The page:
Thursday, February 10, 2011

Home for a Long Weekend

Yesterday we picked our son up from school for a scheduled long weekend home.  It had been a little more than three weeks since we had dropped him off.  Originally, he was supposed to be at school for a little more than five weeks, but after week one we had to bring him home due to an ear infection.  After he recovered and went back to school, the three weeks he was there have been the longest he had been away from home.

For the most part, he has done better during the week when he has class.  He has struggled most on the weekends when he has spent most of his time in the dorms.  His weekend struggles have been particularly tough on my wife and I.  So much so that we have almost dreaded calling to check up on him on the weekends.  This past weekend, we got one of the better weekend reports that he had been eating better, interacting with peers, and cooperating in general.

When we picked him up yesterday and spoke to his teacher, she said that as of last Wednesday, my son seemed like a different child.  He had been performing his tasks without resistance and had been eating three meals a day.  Prior to that he would only eat lunch in school and occasionally a little breakfast.  This was a major relief to us because we had been particularly concerned about how little he had been eating, especially on the weekend and evenings.

He was pretty excited to be coming home.  The whole way home he was yapping away a mile a minute.  It was kind of funny because he would go into some of his rote conversations.  We would start to do our role in the conversation, but he had so much to say that he would quickly move from one topic to another.  He has been keeping me pretty busy doing things when I am home from work at night.  I will be burning him at least one or two DVDs over the weekend.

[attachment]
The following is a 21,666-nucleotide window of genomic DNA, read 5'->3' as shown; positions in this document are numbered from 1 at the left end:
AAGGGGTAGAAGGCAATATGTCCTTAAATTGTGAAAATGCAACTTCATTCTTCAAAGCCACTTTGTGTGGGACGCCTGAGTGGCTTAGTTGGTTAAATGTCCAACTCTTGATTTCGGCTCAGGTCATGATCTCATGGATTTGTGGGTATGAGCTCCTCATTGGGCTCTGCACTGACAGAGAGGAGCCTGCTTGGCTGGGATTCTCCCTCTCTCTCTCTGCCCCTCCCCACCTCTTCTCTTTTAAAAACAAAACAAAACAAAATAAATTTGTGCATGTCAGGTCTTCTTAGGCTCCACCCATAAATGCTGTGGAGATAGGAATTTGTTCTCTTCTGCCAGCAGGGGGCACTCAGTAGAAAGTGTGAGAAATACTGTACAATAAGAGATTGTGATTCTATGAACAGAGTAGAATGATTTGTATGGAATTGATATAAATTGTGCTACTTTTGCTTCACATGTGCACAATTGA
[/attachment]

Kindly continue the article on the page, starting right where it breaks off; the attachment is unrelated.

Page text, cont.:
I have had a couple major concerns with him adjusting to living away from home.  A couple of them I have chronicled here previously.  His eating and drinking have been a major concern.  Another was that he would not comprehend or understand us taking him to school.  My fear was that he would think that we were abandoning him.

Yesterday, my wife asked him a question.  I can only hope that he didn't fully understand what she was asking him.  She asked him if he thought that mommy and daddy had forgotten about him.  His answer was "yes."  If he understood her correctly, then another of my biggest fears has been realized.  We have told him without equivocation that we would never forget about him.  My prayer is that he will know we will always love him and be there for us.  

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  1. I know it's heart-wrenching, but he will learn that you always come back for him. We've all had to go through this separation anxiety thing- just most of us did it when our kids were 2 or 3 years old. Steve was a screamer, and leaving him at the church nursery was "hell" (not exactly what one wants in church) for everyone involved. But he eventually began to trust that I would come back to get him... we all wished it would have been weeks sooner than it was.

    Adoptive parents (such as we are) also experience a lot of guilt over this. We think "the child has already been abandoned once (or more). How can I do this and add to his anxiety?" But the truth is, they have to find how to function as separate individuals or they don't mature.

    Hang in there!

    Maybe he is afraid he will forget about you, and by turning the question around that's his way of expressing that fear.

  2. it takes him a while but eventually he adapts. he does have a way of reflecting things back. frequently if he wants to say something he will ask you a question. When you tell him you don't know and ask the question back to him, he says what he wants to say.



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